Who is the lost generation in Australia

AustraliaSorry - what next?

"We apologize for the laws and policies of successive parliaments and governments that have caused great pain, suffering and harm to our fellow Australians. We particularly apologize for the children of Aboriginal and Torres Strait Islands residents theirs Families, their communities and their lands have been taken away. "

The Aborigines had been waiting for this moment for many years: On February 13, 2008, Prime Minister Kevin Rudd apologized on behalf of the government for the suffering and injustice that had befallen the native people of the country. Thousands of people watched the speech on big screens in many cities in Australia. When the Prime Minister said the word "Sorry," many Aboriginal people came to tears.

Aboriginal Jason Glanville of the National Center of Indigenous Excellence in Sydney says:

"The use of the term 'sorry' is an important part of the Native Australian healing process. There is loving care and compassion for a person in concern. That compassion for others is deeply rooted in our spirituality."

Kevin Rudd's apology was based on a recommendation from the Australian Human Rights Commission. On May 26, 1997, the Australian Parliament presented a report on the "Stolen Generation", the stolen generation. By the 1970s, almost one hundred thousand children were taken away from Aboriginal families. These were housed in state or church institutions or grew up in white households. Any contact between the children and their relatives was forbidden. May 26th has been the day of remembrance for the "Stolen Generation" since 1998. This year, Aborigines from all over Australia attended the unveiling of a monument erected by Aboriginal artist Reko Rennie on the occasion of the 10th anniversary in the metropolis of Melbourne. He presented his work with the words: We are a strong people. Just think about what we've survived!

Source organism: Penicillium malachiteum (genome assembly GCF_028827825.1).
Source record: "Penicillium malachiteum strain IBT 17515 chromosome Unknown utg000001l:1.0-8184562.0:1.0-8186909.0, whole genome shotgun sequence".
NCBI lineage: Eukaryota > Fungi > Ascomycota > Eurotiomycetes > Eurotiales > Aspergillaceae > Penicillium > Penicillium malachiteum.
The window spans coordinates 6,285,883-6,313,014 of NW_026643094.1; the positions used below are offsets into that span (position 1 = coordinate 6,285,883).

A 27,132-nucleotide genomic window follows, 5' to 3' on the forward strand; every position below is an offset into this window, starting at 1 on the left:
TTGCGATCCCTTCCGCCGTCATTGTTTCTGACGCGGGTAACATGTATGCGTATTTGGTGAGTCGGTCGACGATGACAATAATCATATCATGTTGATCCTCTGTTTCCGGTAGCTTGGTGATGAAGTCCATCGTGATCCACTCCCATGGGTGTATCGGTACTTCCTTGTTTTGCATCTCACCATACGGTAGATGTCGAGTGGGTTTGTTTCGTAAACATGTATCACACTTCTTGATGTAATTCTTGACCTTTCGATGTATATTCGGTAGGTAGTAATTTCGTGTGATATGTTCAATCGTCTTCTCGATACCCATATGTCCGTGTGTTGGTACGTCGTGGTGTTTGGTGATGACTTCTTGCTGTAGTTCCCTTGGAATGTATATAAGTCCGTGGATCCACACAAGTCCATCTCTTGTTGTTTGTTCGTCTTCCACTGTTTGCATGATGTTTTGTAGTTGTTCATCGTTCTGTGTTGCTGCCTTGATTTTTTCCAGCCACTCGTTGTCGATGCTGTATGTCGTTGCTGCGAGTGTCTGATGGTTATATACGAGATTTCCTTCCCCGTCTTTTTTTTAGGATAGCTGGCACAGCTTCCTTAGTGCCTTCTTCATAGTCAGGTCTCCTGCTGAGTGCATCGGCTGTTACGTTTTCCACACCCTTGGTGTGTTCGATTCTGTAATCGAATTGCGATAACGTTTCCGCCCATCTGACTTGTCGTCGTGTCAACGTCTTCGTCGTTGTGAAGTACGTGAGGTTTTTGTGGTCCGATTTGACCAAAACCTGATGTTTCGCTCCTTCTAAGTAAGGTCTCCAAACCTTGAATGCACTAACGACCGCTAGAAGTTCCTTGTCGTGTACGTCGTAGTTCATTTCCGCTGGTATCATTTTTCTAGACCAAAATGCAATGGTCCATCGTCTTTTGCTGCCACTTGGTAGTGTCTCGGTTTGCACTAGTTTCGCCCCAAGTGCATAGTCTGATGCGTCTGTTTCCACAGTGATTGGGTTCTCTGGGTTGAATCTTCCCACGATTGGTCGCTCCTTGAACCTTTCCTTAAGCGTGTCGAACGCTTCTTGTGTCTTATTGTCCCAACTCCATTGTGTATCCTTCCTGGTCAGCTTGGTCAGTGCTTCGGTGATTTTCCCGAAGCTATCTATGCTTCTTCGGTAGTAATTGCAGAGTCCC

"Children in this series are now Catholic"

Glanville relates: "Siblings were taken from families and then had to line up with the other children. Two sisters here, the brother in the other row. Then someone decided arbitrarily: Children in this row are now Catholic, the other row belongs to now on to the Anglican Church. So it happened that the children of a family were assigned to different churches. Their Aboriginal spirituality was now irrelevant, which is a large part of their trauma. "

Aboriginal Peter Gunner gave a record of what had happened to him in a court of law:

"I was seven when they came for me. They came to the farm where our family worked in a van. People tied me to the back of the wagon and took me to a mission station. My parents had me off the beaten track where we can connect with our ancestors. When I wanted to talk about it in the mission, they would beat me with a garden hose. Barefoot they sent me to school, where I was taught with much younger children. When I finished school I couldn't read or write. That's why they hit me, actually they hit me all the time. And if it was only for the fact that I never became the person they always wanted to make of me. "